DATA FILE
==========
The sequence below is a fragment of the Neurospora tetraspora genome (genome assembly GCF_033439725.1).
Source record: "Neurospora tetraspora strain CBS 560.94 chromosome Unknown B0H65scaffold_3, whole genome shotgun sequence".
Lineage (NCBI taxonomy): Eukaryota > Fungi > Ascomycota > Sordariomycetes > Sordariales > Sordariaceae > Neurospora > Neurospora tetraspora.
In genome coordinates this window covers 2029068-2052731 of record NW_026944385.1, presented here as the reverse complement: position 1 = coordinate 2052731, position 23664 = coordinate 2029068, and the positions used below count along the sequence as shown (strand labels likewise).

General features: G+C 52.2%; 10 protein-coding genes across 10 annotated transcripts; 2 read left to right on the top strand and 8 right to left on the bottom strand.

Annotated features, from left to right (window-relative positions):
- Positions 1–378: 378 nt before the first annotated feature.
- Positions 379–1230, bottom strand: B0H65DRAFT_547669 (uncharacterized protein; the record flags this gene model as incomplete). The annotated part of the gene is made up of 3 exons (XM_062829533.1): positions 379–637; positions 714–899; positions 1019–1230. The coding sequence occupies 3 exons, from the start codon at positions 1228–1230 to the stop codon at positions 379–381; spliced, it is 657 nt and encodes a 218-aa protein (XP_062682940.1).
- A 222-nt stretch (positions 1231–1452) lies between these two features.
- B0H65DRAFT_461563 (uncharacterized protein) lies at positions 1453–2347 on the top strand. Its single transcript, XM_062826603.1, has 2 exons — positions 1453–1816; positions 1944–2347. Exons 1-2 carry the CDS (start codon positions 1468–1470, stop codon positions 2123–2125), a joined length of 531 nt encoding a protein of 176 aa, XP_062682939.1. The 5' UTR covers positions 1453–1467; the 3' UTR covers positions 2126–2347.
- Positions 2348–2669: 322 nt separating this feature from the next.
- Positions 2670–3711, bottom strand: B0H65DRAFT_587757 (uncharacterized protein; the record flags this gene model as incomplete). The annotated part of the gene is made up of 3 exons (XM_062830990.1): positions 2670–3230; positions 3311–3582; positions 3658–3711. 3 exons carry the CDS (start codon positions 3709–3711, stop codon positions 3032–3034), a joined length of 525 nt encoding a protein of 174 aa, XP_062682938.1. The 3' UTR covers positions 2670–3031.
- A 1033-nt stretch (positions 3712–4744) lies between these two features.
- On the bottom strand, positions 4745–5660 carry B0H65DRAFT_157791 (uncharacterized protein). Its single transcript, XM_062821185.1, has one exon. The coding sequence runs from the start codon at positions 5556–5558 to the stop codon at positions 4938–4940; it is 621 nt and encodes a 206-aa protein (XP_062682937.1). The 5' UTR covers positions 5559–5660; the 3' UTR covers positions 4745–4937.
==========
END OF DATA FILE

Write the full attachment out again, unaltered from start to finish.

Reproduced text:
The sequence below is a fragment of the Neurospora tetraspora genome (genome assembly GCF_033439725.1).
Source record: "Neurospora tetraspora strain CBS 560.94 chromosome Unknown B0H65scaffold_3, whole genome shotgun sequence".
Lineage (NCBI taxonomy): Eukaryota > Fungi > Ascomycota > Sordariomycetes > Sordariales > Sordariaceae > Neurospora > Neurospora tetraspora.
In genome coordinates this window covers 2029068-2052731 of record NW_026944385.1, presented here as the reverse complement: position 1 = coordinate 2052731, position 23664 = coordinate 2029068, and the positions used below count along the sequence as shown (strand labels likewise).

General features: G+C 52.2%; 10 protein-coding genes across 10 annotated transcripts; 2 read left to right on the top strand and 8 right to left on the bottom strand.

Annotated features, from left to right (window-relative positions):
- Positions 1–378: 378 nt before the first annotated feature.
- Positions 379–1230, bottom strand: B0H65DRAFT_547669 (uncharacterized protein; the record flags this gene model as incomplete). The annotated part of the gene is made up of 3 exons (XM_062829533.1): positions 379–637; positions 714–899; positions 1019–1230. The coding sequence occupies 3 exons, from the start codon at positions 1228–1230 to the stop codon at positions 379–381; spliced, it is 657 nt and encodes a 218-aa protein (XP_062682940.1).
- A 222-nt stretch (positions 1231–1452) lies between these two features.
- B0H65DRAFT_461563 (uncharacterized protein) lies at positions 1453–2347 on the top strand. Its single transcript, XM_062826603.1, has 2 exons — positions 1453–1816; positions 1944–2347. Exons 1-2 carry the CDS (start codon positions 1468–1470, stop codon positions 2123–2125), a joined length of 531 nt encoding a protein of 176 aa, XP_062682939.1. The 5' UTR covers positions 1453–1467; the 3' UTR covers positions 2126–2347.
- Positions 2348–2669: 322 nt separating this feature from the next.
- Positions 2670–3711, bottom strand: B0H65DRAFT_587757 (uncharacterized protein; the record flags this gene model as incomplete). The annotated part of the gene is made up of 3 exons (XM_062830990.1): positions 2670–3230; positions 3311–3582; positions 3658–3711. 3 exons carry the CDS (start codon positions 3709–3711, stop codon positions 3032–3034), a joined length of 525 nt encoding a protein of 174 aa, XP_062682938.1. The 3' UTR covers positions 2670–3031.
- A 1033-nt stretch (positions 3712–4744) lies between these two features.
- On the bottom strand, positions 4745–5660 carry B0H65DRAFT_157791 (uncharacterized protein). Its single transcript, XM_062821185.1, has one exon. The coding sequence runs from the start codon at positions 5556–5558 to the stop codon at positions 4938–4940; it is 621 nt and encodes a 206-aa protein (XP_062682937.1). The 5' UTR covers positions 5559–5660; the 3' UTR covers positions 4745–4937.